Thrice whirls his sounding Sling: Shot from the Thong
The Lead, half--melted as it flies, divides
His Temples, and extends him on the Sand.--
As Tyrrhen stood high on the Galley's Prow,
Sure aiming, from his Balearic Thong,
Bold Lygdamus a pond'rous Bullet slung:
Thro' liquid Air the Ball shrill whistling flies,
And cuts its Way thro' hapless Tyrrhen's Eyes.
Th' astonish'd Youth stands struck with sudden Night,
While bursting start the bleeding Orbs of Sight.--
With much adoe, his Book before him laid,
And Parchment with the smoother Side display'd,
He takes the Papers: lays 'em down again:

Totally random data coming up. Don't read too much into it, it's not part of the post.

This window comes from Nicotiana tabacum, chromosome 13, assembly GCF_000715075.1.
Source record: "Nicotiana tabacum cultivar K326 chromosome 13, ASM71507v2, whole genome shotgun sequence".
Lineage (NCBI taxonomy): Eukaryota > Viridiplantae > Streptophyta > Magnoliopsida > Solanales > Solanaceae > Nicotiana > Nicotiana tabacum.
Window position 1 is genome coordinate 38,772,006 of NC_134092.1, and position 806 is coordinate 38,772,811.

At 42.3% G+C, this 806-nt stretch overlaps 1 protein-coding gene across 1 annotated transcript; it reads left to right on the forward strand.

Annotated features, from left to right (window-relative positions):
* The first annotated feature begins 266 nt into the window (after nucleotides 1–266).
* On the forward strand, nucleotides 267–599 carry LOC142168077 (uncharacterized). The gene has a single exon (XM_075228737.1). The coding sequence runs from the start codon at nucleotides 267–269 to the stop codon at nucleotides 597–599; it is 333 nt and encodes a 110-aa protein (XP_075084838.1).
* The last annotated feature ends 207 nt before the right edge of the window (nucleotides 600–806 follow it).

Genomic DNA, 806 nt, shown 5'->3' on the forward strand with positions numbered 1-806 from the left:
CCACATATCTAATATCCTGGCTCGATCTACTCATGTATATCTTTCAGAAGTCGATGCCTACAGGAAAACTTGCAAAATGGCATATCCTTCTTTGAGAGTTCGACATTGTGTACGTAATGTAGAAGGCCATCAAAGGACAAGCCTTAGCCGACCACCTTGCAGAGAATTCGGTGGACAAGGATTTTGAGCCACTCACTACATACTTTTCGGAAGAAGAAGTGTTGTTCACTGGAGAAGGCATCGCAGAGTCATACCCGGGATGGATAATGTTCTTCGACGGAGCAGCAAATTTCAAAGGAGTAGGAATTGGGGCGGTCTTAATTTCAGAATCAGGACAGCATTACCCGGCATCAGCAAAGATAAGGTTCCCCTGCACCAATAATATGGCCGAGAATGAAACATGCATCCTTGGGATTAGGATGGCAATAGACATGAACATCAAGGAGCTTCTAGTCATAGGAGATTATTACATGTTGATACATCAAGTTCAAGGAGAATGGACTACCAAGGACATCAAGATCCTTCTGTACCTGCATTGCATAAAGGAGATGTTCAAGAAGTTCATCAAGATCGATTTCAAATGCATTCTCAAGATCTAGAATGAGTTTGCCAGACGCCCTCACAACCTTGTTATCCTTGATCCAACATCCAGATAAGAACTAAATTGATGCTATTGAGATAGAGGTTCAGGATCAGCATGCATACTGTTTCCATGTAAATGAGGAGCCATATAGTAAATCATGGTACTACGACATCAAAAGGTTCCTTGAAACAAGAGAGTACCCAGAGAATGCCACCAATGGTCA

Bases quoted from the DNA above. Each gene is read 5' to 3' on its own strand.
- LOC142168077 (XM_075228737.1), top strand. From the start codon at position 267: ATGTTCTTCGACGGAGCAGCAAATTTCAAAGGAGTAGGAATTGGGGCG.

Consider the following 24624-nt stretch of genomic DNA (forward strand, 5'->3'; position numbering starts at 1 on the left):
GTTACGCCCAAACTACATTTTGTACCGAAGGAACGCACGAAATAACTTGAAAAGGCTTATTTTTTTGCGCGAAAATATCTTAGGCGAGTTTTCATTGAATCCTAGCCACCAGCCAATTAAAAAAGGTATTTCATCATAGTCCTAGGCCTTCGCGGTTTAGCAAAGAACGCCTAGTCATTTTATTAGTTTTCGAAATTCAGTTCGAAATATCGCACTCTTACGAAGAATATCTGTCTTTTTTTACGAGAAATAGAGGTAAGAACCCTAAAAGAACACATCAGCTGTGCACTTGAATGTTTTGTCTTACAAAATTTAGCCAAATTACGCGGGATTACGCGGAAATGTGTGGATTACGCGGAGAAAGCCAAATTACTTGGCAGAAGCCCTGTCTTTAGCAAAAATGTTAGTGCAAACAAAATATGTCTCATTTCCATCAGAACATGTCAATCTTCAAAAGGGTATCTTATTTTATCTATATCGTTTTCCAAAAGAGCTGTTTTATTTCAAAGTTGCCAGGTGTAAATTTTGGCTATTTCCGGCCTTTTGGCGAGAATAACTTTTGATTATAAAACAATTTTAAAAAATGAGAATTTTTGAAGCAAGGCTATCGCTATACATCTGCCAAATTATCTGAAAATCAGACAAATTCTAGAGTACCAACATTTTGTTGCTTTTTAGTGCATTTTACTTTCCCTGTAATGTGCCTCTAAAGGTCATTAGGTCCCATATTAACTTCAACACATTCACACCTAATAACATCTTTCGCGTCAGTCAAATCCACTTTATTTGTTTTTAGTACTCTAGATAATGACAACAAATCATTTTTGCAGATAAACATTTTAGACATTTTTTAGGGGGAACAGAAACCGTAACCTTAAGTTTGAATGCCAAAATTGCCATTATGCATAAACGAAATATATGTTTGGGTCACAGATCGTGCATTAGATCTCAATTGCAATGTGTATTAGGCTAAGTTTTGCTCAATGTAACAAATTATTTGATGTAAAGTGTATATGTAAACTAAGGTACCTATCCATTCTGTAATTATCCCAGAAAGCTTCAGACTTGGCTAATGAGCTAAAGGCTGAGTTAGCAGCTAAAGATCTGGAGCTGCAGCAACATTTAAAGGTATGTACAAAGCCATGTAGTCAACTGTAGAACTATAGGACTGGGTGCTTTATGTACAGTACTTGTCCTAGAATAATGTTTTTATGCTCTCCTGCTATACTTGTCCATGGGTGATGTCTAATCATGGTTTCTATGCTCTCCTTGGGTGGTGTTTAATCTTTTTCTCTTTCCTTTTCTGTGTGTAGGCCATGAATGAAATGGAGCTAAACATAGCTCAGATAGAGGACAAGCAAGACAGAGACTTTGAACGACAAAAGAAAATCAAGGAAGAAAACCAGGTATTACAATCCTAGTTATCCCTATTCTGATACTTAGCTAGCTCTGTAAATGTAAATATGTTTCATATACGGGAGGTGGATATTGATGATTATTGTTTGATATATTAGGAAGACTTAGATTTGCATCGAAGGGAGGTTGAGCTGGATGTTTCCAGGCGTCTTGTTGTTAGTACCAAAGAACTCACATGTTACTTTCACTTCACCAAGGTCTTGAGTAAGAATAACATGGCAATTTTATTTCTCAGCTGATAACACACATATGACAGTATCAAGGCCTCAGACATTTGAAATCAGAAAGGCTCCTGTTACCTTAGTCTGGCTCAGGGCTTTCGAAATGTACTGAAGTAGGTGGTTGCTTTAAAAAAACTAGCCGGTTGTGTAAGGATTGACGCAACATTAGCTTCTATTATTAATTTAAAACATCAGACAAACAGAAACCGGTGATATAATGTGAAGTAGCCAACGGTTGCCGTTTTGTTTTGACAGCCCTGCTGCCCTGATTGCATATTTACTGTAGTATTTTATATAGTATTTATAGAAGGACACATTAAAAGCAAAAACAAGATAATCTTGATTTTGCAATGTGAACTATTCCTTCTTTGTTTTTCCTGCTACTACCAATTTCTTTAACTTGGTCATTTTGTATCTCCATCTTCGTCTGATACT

And with unwilling Fingers tries the Pen.
Some peevish Quarrel strait he strives to pick:
His Quill writes double: or his Ink's too thick.
Infuse more Water;--now 'tis grown so thin,
It sinks, nor can the Characters be seen.
O Wretch! and still more wretched ev'ry Day!
Are Mortals born to dream their Lives away!
Go back to what thy Infancy began,
Thou who wert never meant to be a Man:
Eat Pap and Spoon--meat: for thy Gewgaws cry:
Be sullen, and refuse the Lullaby.
No more accuse thy Pen, but charge the Crime
On native Sloth, and Negligence of Time.
Think'st Thou thy Master, or thy Friends, to cheat?
Fool, 'tis Thyself, and that's a worse Deceit.--
Th' unfinish'd Tow'rs no longer rise: the Youth
Undisciplin'd in Arms, no longer form
Ports, and strong Fortresses of War: the Works
Neglected stand: the Threat'nings of the Walls,
And tall Machines no more invade the Sky:
But, sticking in mid way, come short of Heav'n.--
Rogues rise before 'tis Day to kill, and thieve: